I was standing at the sink, rinsing the lunch dishes and trying to decide if it was too hot for the playground, when out of nowhere a peanut butter sandwich slammed into my belly. A half-eaten peanut butter sandwich, to be specific, attached to a very little hand, which was rubbing jelly in under my shirt for good measure.
“Brother’s hungry,” E said. “I’m feeding him.”
I should be rejoicing that E is so interested in the new baby. Even my crushing anxieties about childbirth last time around don’t compare to the worries I have about how E will cope with her new sibling. But this newfound interest in the “baby in Mommy’s tummy” can sometimes be problematic. Not to mention messy.
Toddler behavior is a funny thing. Sometimes the misbehavior is so outrageous you can’t keep from laughing (and then they know they have you. Good luck with the discipline.) And sometimes, as with E and her love affair with “Brother,” it’s hard to decide whether correcting some less-than-desirable actions is worth the potential psychically damaging risks.
“Brother doesn’t talk,” E said. “And he didn’t eat his sandwich.”
“Yes, honey, that’s true. When he comes out, he’ll be just a little baby. It will take him a while to learn things,” I replied.
“That’s OK. I love him anyway.” (Big, sloppy kiss.) “MWAH!”
Of course she should love the new baby—isn’t this exactly what I’d been dreaming of? A peaceful, zen household full of brotherly love? But in there somewhere is a real live baby, and I don’t want to set E up for failure when she realizes she’s really obsessed with my oddly bulging stomach, and not necessarily the baby inside. Will the disappointment crush her when she figures it out?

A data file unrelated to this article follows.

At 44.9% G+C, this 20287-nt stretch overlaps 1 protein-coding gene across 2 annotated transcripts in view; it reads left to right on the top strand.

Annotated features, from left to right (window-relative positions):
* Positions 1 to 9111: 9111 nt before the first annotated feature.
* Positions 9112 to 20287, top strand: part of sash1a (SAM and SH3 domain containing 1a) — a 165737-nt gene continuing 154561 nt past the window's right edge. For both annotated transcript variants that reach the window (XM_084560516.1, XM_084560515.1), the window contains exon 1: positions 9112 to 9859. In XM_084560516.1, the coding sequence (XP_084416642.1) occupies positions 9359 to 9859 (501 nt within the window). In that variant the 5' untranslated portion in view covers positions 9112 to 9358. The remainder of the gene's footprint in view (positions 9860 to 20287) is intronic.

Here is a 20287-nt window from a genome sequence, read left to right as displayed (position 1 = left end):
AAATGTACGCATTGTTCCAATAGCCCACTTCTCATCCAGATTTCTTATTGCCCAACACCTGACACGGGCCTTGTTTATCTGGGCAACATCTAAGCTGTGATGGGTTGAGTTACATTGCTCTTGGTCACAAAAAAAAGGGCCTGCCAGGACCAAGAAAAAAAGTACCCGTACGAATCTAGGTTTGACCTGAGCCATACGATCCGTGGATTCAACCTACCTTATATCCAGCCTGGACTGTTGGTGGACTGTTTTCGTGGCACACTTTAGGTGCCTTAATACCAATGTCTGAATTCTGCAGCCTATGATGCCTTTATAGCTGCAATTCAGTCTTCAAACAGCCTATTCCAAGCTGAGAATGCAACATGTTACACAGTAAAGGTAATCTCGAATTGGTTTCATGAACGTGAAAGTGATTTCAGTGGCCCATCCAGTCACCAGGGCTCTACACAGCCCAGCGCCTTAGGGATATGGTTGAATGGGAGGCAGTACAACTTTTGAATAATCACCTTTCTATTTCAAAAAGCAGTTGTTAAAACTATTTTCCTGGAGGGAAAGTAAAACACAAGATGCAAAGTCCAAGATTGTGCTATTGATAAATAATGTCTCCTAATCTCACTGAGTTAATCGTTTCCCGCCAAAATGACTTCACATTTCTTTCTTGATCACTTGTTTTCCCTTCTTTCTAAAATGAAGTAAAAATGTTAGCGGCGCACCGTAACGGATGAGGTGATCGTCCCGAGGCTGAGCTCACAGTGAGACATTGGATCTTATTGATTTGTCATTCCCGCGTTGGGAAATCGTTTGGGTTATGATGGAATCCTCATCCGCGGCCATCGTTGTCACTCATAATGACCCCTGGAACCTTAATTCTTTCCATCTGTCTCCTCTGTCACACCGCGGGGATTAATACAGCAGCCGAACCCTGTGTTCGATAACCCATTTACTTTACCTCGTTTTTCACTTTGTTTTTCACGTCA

I don’t want to discourage E’s interest in her favorite new plaything—her new pet bump. And on the one hand, it’s adorable that she wants to sing to him, show him her drawings, and make sure he’s well fed. Except my already-sparse maternity wardrobe is suffering from all sorts of stains—finger paint, ketchup, neon pink play dough—directly in front of my belly button. Ever tried to get a fistful of sand out from the “secret fit” (ha) belly of a pair of maternity jeans? I don’t recommend it. And the sensitive skin on my belly is getting rubbed raw from E’s frequent desire to “pet” her sibling-to-be.
I love that’s she affectionate. I love that she’s concerned about his nutrition, and I especially love that she’s learning to share. Sort of. “Brother” is easily E’s favorite person in the house right now, and I’d like to hold on that feeling as long as possible, since I have a pretty strong suspicion it won’t last for long.
So I’m walking a fine line between curbing the behavior, and still making E feel good about the relationship she has with her pet bump. I’m getting faster at dodging incoming “meals” and upturned sippy cups of milk. We’re trying to practice with her dolls instead. And I have to admit, maybe I’m sending the wrong message, but it melts my heart when she tries to care for #2 in her fumbly, toddler way. So mostly, I just let her have her bump—just in case she decides she wants to hang out with “Brother” on the outside, too.